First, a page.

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A Literary Duel with my Greatest Oponent

February 11, 2014


In fiction, people occasionally have a Nemesis; an enemy that dogs their every move and opposes them at every turn.  These grand enemies not only provide conflict for some of our greatest heroes; our heroes are often defined by the quality of these opponents.  Sherlock Holmes has his Professor Moriarity.   Luke Skywalker has his Darth Vader.  James Bond has, well, buckets of them, but they’re mostly embodied in the organization known as S.P.E.C.T.R.E.  Batman has the Joker (among many others).  The Nemesis as a plot device has been used to drive storytelling for as long as there has been storytelling.  However, as the actor Benedict Cumberbatch made quite obvious during his visit to Sesame Street, real people don’t actually have Nemeses.


The weird thing, though, is that I’ve been someone’s Nemesis before.  Well, not really me, but a fictional version of me.  Someone once became so convinced that I was doing everything in my power to ruin his life that he laid the full responsibility for his every defeat and failure at my feet.  I could only imagine a little anime’ version of me sitting on his shoulder, constantly directing him to do the wrong thing and laughing at his misfortune.  It didn’t matter that I simply don’t have the time and energy to be someone’s Nemesis… can you imagine?  All the hours of planning, the phone calls and e-mails, the driving from place to place before he would get there to set up his next catastrophically bad decision… it would be a full time job.  Never mind that I had no intention of doing any such things (which I didn’t), but the logistics alone would prevent someone of my limited means from engaging in the mind control and utter mastery of fate and destiny that such a task would take.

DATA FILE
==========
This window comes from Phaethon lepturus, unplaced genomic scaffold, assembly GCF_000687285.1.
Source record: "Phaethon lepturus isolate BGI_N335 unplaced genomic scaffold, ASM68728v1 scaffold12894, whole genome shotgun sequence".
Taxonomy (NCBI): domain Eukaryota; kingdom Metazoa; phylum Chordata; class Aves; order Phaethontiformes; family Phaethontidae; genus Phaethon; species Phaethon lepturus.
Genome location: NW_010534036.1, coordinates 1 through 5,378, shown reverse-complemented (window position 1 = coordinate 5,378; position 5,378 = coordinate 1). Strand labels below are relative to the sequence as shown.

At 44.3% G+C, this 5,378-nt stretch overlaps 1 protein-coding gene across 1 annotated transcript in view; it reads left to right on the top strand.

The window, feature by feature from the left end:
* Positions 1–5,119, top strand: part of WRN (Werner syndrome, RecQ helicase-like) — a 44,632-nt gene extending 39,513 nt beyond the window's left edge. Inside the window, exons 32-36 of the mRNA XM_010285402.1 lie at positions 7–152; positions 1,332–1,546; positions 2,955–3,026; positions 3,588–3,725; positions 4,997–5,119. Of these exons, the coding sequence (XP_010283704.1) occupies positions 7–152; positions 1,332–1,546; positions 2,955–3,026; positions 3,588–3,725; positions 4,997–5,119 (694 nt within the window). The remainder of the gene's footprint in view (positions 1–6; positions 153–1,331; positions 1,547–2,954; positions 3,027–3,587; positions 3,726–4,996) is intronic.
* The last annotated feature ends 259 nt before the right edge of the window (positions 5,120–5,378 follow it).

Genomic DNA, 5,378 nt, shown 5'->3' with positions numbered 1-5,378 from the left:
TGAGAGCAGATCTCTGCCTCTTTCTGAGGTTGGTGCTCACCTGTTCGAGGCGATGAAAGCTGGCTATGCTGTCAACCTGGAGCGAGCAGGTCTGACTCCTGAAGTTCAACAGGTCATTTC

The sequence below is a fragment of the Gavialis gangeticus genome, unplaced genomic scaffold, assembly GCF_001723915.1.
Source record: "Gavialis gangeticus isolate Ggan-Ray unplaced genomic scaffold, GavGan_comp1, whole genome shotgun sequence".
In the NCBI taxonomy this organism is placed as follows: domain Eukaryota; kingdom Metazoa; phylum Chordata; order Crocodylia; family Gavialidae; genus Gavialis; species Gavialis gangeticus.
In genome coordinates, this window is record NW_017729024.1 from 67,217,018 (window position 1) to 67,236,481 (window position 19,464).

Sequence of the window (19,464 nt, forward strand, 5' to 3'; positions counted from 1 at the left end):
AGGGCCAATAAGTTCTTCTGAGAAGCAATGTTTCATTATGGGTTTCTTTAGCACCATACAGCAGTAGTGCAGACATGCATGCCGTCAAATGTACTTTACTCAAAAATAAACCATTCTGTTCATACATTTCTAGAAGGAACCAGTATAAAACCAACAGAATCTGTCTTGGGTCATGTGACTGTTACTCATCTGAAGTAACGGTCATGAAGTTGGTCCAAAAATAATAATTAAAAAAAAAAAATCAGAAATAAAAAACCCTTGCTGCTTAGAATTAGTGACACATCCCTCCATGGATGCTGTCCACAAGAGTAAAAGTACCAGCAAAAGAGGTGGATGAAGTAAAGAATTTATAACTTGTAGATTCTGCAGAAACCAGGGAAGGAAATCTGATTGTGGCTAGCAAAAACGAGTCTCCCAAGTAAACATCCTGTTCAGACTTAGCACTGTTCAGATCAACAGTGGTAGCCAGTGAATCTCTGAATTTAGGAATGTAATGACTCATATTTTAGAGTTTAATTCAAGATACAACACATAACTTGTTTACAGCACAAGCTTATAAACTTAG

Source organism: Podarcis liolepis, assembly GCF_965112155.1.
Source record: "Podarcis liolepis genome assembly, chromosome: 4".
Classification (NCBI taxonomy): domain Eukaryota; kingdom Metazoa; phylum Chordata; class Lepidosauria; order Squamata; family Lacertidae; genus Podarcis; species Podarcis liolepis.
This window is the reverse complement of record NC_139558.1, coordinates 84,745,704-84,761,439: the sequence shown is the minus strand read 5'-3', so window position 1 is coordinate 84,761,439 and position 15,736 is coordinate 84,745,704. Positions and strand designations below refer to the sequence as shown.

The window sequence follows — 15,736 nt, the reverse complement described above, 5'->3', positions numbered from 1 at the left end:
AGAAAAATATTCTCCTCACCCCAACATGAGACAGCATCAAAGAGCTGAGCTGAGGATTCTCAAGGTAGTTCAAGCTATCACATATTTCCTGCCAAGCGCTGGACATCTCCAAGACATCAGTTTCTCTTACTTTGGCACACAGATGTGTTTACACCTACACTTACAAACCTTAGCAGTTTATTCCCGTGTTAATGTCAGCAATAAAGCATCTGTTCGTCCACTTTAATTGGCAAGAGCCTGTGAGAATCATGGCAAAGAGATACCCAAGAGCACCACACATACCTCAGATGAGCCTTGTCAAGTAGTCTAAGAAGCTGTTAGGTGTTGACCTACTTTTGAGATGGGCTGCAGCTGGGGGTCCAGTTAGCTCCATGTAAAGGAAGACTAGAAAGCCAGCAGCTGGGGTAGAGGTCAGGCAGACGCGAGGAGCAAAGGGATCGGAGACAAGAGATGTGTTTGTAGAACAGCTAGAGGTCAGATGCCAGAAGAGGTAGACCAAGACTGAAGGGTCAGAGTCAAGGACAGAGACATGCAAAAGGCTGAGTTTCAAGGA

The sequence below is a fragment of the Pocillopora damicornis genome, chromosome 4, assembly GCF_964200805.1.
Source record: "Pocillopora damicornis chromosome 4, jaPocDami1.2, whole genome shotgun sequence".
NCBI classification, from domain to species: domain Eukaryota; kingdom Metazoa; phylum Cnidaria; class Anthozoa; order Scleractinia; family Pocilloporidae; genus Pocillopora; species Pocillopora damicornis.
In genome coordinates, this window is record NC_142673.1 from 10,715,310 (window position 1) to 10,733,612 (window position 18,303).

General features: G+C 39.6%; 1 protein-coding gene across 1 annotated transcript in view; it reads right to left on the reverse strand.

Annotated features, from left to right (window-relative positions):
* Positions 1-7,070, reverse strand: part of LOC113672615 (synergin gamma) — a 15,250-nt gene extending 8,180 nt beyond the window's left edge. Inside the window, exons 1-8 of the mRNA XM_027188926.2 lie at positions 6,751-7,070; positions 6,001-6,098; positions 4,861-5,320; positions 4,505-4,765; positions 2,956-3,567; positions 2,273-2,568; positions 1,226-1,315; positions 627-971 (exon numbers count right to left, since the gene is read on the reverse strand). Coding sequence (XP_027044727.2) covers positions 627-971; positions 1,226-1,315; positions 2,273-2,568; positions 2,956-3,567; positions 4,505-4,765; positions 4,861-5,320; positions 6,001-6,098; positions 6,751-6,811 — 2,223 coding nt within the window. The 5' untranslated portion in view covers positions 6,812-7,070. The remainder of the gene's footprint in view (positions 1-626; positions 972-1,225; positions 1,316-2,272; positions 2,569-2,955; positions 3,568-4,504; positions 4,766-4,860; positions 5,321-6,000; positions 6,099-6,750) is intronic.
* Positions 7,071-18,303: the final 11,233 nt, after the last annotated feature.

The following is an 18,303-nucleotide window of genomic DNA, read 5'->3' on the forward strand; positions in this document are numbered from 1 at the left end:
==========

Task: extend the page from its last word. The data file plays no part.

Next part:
Granted; I’m stubborn, opinionated, often overly verbose, and strong-willed.  I dress up like a supervillain for fun, and there’s ample evidence on YouTube of me struggling to take over the world, as well as trying to make evil “Quick and Easy Chicken Kiev.”

Still, even though it intruded into real life, the Nemesis version of me is entirely fictional.  I’m not really a Supervillain; I just play one on YouTube.  In fact, there is only really one person to whom I might be an actual Nemesis.  There is only one person that I will honestly take the time to plague and ruin every chance that I get, because this person’s life consumes me, and I can’t stand to see it go on unchanged.

That person is myself.  I am my own Nemesis.

Oh, I’m not setting any bombs up in my shower or taking my family hostage unless I meet my demands.  That would be crazy.  No, I wreck myself in far more subtle (but terribly effective) ways.  Usually when I’m writing.

I work for myself, which gives me ample time to set up tasks in my office that I will most likely fail at.  I often say that my boss is kind of a dick, and I’m not just whistling “Dixie,” there.  I don’t believe I’ve set a reasonable task or deadline for myself in the past decade I’ve been my own employer; I certainly haven’t hesitated to let a project get so big that it overwhelms me.  One time, I tried to write a light joke product for the RPG market that would be nothing more than some racy pictures and some numbers to roll dice against.  It turned into a four hundred and fifty-four page book that has spawned over a hundred supplements.